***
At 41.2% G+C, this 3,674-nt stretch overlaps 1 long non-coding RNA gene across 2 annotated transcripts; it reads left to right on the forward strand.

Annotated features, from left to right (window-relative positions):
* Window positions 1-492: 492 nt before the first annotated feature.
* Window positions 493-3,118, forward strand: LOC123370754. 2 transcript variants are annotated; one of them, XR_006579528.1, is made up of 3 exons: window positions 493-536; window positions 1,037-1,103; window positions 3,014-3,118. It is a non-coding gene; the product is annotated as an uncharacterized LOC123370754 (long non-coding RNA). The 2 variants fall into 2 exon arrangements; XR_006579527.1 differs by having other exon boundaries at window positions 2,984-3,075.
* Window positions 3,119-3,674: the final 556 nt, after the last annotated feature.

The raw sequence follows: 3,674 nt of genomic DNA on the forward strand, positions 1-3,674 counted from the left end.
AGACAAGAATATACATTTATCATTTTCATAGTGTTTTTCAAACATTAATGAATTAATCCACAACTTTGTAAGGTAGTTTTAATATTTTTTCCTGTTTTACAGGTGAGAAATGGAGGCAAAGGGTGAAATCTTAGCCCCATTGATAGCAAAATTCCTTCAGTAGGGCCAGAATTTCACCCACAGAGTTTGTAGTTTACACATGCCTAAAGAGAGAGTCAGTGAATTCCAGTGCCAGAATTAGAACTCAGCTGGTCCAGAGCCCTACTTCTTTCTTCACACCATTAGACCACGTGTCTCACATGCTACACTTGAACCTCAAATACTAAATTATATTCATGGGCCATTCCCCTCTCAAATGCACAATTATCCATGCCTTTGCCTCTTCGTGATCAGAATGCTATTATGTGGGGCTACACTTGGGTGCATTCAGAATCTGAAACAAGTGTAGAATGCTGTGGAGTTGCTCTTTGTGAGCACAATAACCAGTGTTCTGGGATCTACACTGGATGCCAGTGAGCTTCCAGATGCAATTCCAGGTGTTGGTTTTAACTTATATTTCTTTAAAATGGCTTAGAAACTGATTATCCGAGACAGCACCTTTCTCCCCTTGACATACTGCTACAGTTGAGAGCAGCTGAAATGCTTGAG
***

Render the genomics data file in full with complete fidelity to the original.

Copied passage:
At 41.2% G+C, this 3,674-nt stretch overlaps 1 long non-coding RNA gene across 2 annotated transcripts; it reads left to right on the forward strand.

Annotated features, from left to right (window-relative positions):
* Window positions 1-492: 492 nt before the first annotated feature.
* Window positions 493-3,118, forward strand: LOC123370754. 2 transcript variants are annotated; one of them, XR_006579528.1, is made up of 3 exons: window positions 493-536; window positions 1,037-1,103; window positions 3,014-3,118. It is a non-coding gene; the product is annotated as an uncharacterized LOC123370754 (long non-coding RNA). The 2 variants fall into 2 exon arrangements; XR_006579527.1 differs by having other exon boundaries at window positions 2,984-3,075.
* Window positions 3,119-3,674: the final 556 nt, after the last annotated feature.

The raw sequence follows: 3,674 nt of genomic DNA on the forward strand, positions 1-3,674 counted from the left end.
AGACAAGAATATACATTTATCATTTTCATAGTGTTTTTCAAACATTAATGAATTAATCCACAACTTTGTAAGGTAGTTTTAATATTTTTTCCTGTTTTACAGGTGAGAAATGGAGGCAAAGGGTGAAATCTTAGCCCCATTGATAGCAAAATTCCTTCAGTAGGGCCAGAATTTCACCCACAGAGTTTGTAGTTTACACATGCCTAAAGAGAGAGTCAGTGAATTCCAGTGCCAGAATTAGAACTCAGCTGGTCCAGAGCCCTACTTCTTTCTTCACACCATTAGACCACGTGTCTCACATGCTACACTTGAACCTCAAATACTAAATTATATTCATGGGCCATTCCCCTCTCAAATGCACAATTATCCATGCCTTTGCCTCTTCGTGATCAGAATGCTATTATGTGGGGCTACACTTGGGTGCATTCAGAATCTGAAACAAGTGTAGAATGCTGTGGAGTTGCTCTTTGTGAGCACAATAACCAGTGTTCTGGGATCTACACTGGATGCCAGTGAGCTTCCAGATGCAATTCCAGGTGTTGGTTTTAACTTATATTTCTTTAAAATGGCTTAGAAACTGATTATCCGAGACAGCACCTTTCTCCCCTTGACATACTGCTACAGTTGAGAGCAGCTGAAATGCTTGAG